Room 333 Wisenbaker (fishbowl)
Xiaorui Wang, Dept of ECE, Ohio State University
In recent years, power and thermal management has become one of the most important issues for cloud-scale data centers that are rapidly increasing the number of hosted servers. In addition to reducing operating costs, precisely controlling power consumption and heat dissipation is an essential way to avoid system failures caused by power capacity overload or overheating due to increasingly high server density (e.g., blade servers). Power and thermal control becomes even more challenging as many data centers start to adopt virtualization technology for resource sharing, leading to increased utilization and power consumption for each server.
In this talk, we will present a coordinated power, thermal, and performance management framework designed for today’s virtualized data centers. Our framework first provides highly scalable power control solutions in a hierarchical way at three levels: single server, server rack, and entire data center, because there are physical and contractual power limits at each level. Our framework also includes novel performance control algorithms, which provide power-efficient application-level performance guarantees for multiple virtual machines running on the same physical servers. Furthermore, our framework coordinates power and performance control schemes at different system layers to achieve simultaneous guarantees on both power and performance in virtualized data centers. We will also introduce our work on power management for chip multiprocessors, optimal sensor placement for thermal monitoring, and electricity cost control for distributed data centers.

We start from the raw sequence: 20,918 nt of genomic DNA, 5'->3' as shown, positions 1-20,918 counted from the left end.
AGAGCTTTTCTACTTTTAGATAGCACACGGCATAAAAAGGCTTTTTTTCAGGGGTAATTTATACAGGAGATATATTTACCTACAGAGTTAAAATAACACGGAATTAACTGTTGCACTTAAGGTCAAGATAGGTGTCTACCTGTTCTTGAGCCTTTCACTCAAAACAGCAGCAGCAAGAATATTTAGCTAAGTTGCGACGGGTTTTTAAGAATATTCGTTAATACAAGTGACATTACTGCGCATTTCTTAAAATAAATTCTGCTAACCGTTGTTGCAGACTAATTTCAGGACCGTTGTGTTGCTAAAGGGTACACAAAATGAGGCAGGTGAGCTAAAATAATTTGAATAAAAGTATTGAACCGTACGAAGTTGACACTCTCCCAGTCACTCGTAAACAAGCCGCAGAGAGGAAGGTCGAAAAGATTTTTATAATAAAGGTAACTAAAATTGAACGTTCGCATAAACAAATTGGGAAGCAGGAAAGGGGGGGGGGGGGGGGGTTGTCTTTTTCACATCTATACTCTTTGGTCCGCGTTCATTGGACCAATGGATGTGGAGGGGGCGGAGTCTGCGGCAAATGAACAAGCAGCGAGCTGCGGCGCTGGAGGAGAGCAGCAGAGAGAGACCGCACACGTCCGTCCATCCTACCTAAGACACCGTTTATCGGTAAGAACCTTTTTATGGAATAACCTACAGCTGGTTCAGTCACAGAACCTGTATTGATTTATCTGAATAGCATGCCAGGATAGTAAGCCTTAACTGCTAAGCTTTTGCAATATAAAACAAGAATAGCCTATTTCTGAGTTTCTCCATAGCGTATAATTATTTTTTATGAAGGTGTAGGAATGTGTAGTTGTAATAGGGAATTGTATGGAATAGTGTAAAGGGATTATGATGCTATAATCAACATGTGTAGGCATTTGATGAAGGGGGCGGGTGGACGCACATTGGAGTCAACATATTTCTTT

Bio: Xiaorui Wang is an Associate Professor in the Department of Electrical and Computer Engineering at The Ohio State University. He is the recipient of the Office of Naval Research (ONR) Young Investigator (YIP) Award in 2011 and the NSF CAREER Award in 2009. Prior to joining Ohio State, he was an Assistant Professor at the University of Tennessee, Knoxville. In 2005, he worked at the IBM Austin Research Laboratory, designing power control algorithms for high-density computer servers. From 1998 to 2001, he was a senior software engineer and then a project leader at Huawei Technologies Co. Ltd, China, developing distributed management systems for optical networks. He received his doctoral degree from Washington University in St. Louis. His research interests include computer systems, computer architecture, data center power management, embedded and real-time systems, and cyber-physical systems.
Host: Dr. Hu